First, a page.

In Japan’s case, the pain has been the form of no economic growth for 30 years.
Is America next?
My view is that there are some key differences in the American economy vs. Japan’s, and yet even more similarities.
First, the similarities. Note the direction of our interest rates, exacerbated by each negative event we have faced throughout the last few decades.
I freely accept that the portion of this chart that shows the move from 15% to 6% or so was, itself, the removal of the other sort of bubble – the Volkcer-led 1980’s purging of 1970’s inflationary excesses. Upon that inevitable mean reversion, it is the subsequent race to zero (and these are nominal yields; real rates are negative) that is highly Japan-like. Shocks to the system, treated with fiscal and monetary medicine until the patient feels better, followed by a further drop in yields despite the patient feeling better.
The medicine never, ever stops during healthy years, and each time the patient gets sick again, the medicine is less efficacious. So we increase the dose.
Proof in the pudding
Fiscal aid helps aggregate demand when it happens (though even that it does so with a rapidly diminishing return, bout by bout). But then it pulls growth forward, reducing future investment, future wealth creation, future productivity.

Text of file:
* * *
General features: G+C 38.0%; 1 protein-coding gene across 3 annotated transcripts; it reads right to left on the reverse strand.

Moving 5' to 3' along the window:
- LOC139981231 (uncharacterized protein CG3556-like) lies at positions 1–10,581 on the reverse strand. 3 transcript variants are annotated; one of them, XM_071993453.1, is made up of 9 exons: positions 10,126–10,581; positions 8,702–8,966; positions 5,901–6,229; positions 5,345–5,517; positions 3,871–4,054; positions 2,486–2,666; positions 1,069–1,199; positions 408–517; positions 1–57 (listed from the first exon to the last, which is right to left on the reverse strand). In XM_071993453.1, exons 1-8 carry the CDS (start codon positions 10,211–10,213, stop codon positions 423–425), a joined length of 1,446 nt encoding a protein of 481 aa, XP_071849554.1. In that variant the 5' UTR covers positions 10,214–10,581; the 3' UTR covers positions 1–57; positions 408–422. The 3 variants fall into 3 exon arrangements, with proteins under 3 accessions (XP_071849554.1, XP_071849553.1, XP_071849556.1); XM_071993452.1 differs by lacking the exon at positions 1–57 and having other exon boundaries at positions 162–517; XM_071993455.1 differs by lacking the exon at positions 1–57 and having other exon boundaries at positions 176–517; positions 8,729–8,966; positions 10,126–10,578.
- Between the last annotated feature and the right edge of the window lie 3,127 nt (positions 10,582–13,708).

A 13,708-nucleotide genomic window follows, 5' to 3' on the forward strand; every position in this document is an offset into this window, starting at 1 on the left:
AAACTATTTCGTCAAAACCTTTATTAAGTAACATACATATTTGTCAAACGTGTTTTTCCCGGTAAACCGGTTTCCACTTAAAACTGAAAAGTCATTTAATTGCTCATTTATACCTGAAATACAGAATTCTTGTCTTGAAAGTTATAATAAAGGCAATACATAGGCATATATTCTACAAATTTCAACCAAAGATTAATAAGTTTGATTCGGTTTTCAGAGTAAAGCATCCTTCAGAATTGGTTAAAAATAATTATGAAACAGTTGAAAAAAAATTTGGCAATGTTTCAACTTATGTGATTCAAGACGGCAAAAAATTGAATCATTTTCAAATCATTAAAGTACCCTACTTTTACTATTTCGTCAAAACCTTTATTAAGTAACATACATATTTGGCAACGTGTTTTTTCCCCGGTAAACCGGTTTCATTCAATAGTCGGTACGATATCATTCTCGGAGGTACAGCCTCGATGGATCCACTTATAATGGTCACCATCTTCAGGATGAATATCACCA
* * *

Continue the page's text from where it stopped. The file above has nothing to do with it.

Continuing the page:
The Fed throws money at it, but it can’t get the money into circulation to inflate away our debt because there are not enough new loans to create velocity of money, which is to say, no inflation effect (despite their best efforts).p
Take your pick, but the answer is “yes”
When we hear about the disinflation of the era we are living in, we often hear that the cause is digitization/technology. Others point to the highly counter-inflationary impact of globalization. I have already pointed out the major role of demographics (declining population growth resulting from reduced fertility rates). And, of course, my hobby horse, the deflationary reality of modern fiscal and monetary policy.